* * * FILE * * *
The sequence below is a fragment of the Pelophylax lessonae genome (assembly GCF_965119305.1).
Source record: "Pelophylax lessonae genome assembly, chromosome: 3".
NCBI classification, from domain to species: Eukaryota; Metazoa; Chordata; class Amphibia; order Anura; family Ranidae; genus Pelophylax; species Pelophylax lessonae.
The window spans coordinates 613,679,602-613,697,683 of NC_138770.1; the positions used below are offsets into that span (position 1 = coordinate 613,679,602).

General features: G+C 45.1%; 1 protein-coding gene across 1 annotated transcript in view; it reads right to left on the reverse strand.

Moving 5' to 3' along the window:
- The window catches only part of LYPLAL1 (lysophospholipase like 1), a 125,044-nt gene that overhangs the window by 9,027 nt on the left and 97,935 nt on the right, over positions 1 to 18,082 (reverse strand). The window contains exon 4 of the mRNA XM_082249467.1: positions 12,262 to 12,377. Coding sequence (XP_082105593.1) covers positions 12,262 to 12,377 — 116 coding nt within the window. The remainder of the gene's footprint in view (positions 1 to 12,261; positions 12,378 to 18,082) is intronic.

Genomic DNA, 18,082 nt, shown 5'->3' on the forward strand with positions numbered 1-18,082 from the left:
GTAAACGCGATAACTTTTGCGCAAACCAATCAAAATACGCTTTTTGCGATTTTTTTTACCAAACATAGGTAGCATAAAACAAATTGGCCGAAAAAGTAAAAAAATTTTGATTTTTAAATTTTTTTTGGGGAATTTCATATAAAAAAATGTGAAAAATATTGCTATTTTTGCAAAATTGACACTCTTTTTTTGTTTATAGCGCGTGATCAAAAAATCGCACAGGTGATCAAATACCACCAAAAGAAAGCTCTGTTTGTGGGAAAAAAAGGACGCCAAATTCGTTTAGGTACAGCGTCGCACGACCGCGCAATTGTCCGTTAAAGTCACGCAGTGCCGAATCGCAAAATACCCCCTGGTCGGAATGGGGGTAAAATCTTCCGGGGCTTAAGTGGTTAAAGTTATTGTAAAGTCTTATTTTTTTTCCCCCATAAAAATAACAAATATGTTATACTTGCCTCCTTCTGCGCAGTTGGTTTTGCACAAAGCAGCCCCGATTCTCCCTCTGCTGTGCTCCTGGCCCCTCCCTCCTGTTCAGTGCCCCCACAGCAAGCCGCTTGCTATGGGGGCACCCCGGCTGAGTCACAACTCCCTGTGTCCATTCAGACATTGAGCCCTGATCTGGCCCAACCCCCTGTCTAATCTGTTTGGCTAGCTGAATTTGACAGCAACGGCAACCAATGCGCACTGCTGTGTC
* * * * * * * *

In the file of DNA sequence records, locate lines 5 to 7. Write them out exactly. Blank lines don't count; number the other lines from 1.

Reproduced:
General features: G+C 45.1%; 1 protein-coding gene across 1 annotated transcript in view; it reads right to left on the reverse strand.

Moving 5' to 3' along the window:
- The window catches only part of LYPLAL1 (lysophospholipase like 1), a 125,044-nt gene that overhangs the window by 9,027 nt on the left and 97,935 nt on the right, over positions 1 to 18,082 (reverse strand). The window contains exon 4 of the mRNA XM_082249467.1: positions 12,262 to 12,377. Coding sequence (XP_082105593.1) covers positions 12,262 to 12,377 — 116 coding nt within the window. The remainder of the gene's footprint in view (positions 1 to 12,261; positions 12,378 to 18,082) is intronic.